The methodological quality of the included studies was assessed using the Physiotherapy Evidence Database (PEDro) scale. The scale is used to rate studies from 0–10 according to 10 methodological criteria (Supplemental File 2). This appraisal tool was chosen because it has been shown to provide sufficient reliability and validity for use in systematic reviews of physiotherapy related RCTs.
For this review, it was considered unlikely that participants, therapists or assessors would be blinded to the intervention; therefore, a maximum score of 7 was predicted. With this in mind, studies scoring 6 or 7 were considered to be of ‘excellent’ quality, those scoring 5 were deemed ‘good’ quality and a score of 4 was felt to be of ‘moderate’ quality. Studies scoring less than 4 were considered to be of ‘poor’ quality and were excluded from the review.
Two reviewers (GSS & LAR) independently extracted data from each included study. The data extracted included the number of participants, the nature, frequency and duration of the intervention received, details of the control group, follow-up periods and incidence rates of ankle sprain injuries. Relative risks (RR) and numbers needed to treat (NNT) were calculated using the PEDro confidence interval calculator (www.pedro.org.au). Data were assessed for statistical heterogeneity, which was considered likely if p-values of <0.1 were obtained on the X2 test, or if the I2 statistic was >25%.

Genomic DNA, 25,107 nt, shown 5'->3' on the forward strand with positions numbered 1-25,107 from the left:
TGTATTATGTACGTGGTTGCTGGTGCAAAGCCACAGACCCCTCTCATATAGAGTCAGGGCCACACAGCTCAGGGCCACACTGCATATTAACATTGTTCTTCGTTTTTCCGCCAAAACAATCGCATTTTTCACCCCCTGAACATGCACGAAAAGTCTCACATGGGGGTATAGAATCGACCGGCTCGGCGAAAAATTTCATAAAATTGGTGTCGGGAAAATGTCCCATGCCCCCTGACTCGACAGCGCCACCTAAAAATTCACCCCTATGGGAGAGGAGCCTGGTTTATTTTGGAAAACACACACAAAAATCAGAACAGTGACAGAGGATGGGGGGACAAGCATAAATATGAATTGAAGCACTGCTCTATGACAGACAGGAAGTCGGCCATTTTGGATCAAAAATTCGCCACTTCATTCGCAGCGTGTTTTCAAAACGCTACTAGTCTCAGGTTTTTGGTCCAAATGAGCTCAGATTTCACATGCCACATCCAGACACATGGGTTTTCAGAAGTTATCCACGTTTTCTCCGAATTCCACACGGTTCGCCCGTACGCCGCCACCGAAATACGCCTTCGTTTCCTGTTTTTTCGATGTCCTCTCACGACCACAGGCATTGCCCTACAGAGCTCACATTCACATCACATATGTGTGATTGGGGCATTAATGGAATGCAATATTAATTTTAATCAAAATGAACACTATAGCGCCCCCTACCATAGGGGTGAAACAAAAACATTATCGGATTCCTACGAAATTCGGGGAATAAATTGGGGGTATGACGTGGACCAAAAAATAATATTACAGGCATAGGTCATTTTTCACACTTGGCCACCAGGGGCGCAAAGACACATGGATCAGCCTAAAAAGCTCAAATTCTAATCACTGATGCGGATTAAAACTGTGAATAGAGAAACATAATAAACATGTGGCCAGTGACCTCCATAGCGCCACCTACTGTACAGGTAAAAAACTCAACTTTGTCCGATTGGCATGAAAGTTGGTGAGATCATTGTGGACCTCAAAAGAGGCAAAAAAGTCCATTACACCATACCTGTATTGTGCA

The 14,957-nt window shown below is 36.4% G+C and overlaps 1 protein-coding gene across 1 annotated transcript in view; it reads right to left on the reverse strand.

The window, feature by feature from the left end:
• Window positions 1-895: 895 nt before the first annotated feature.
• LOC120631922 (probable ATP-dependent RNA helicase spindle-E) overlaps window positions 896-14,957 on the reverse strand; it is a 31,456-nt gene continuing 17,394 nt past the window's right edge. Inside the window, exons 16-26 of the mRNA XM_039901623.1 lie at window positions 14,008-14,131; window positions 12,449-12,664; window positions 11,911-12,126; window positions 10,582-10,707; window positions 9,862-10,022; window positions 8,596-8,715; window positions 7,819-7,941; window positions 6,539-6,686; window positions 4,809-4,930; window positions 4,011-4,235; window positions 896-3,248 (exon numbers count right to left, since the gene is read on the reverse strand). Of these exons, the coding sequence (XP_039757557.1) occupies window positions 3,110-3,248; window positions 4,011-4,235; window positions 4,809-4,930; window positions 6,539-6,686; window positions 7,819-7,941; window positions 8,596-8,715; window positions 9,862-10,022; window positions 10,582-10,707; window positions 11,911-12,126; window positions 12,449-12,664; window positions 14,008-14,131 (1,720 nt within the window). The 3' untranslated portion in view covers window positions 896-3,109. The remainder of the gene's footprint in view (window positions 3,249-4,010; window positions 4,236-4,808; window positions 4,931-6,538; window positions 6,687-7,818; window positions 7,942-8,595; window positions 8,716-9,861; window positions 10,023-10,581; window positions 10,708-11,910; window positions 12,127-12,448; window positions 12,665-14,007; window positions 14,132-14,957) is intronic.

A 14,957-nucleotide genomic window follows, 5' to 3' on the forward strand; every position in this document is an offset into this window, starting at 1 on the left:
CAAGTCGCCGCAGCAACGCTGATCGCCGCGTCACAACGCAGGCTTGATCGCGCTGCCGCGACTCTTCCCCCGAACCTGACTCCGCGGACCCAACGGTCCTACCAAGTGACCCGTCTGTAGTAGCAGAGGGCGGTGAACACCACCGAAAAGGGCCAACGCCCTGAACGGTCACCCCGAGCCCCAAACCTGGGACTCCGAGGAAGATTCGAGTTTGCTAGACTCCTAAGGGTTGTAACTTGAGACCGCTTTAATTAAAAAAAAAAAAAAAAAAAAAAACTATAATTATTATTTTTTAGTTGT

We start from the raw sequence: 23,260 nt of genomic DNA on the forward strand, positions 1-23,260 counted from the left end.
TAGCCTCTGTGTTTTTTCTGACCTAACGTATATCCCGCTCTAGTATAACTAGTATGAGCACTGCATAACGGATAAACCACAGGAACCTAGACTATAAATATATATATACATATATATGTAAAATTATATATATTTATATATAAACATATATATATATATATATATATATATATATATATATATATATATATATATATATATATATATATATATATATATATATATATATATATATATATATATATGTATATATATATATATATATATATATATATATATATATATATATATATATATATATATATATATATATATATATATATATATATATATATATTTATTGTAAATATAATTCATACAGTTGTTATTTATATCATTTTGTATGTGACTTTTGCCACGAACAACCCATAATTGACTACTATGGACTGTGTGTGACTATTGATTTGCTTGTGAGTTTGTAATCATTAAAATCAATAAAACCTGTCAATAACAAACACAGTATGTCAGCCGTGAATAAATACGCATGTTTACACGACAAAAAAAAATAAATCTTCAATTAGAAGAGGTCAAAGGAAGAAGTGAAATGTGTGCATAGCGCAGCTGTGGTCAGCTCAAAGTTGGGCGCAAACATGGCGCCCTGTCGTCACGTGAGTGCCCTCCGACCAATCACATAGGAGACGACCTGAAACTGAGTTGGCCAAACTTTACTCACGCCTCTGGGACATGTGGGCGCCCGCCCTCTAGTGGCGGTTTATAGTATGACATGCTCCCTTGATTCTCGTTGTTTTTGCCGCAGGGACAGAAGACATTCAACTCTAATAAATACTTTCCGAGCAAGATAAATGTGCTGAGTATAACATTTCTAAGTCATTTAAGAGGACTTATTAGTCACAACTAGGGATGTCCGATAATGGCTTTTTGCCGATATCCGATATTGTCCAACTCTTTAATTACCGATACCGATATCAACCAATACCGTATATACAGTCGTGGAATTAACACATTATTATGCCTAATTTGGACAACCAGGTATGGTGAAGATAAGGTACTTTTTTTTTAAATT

Trials that were deemed to be statistically homogenous were subjected to meta-analysis. Meta-analyses were undertaken with RevMan 5.2 using a random-effects model. It was planned to undertake a pre-specified subgroup analysis that divided effects into those relating to participants with a history of ankle sprain and those without a history. Additional data were sought from authors of eligible studies for this purpose if it was not available within the article.
Electronic database searches yielded 345 studies after the removal of duplicates (Fig. 1). Eighteen articles underwent full-text review. Eleven of these studies were excluded for the following reasons: they were not completed randomised controlled trials,
The PEDro scores of the included studies ranged from 4 to 7, with an average score of 5.4/10 (see Supplemental File 2 for individual scores). Using our PEDro score grading system, three articles were considered to be of “excellent” quality (scoring 6 or 7),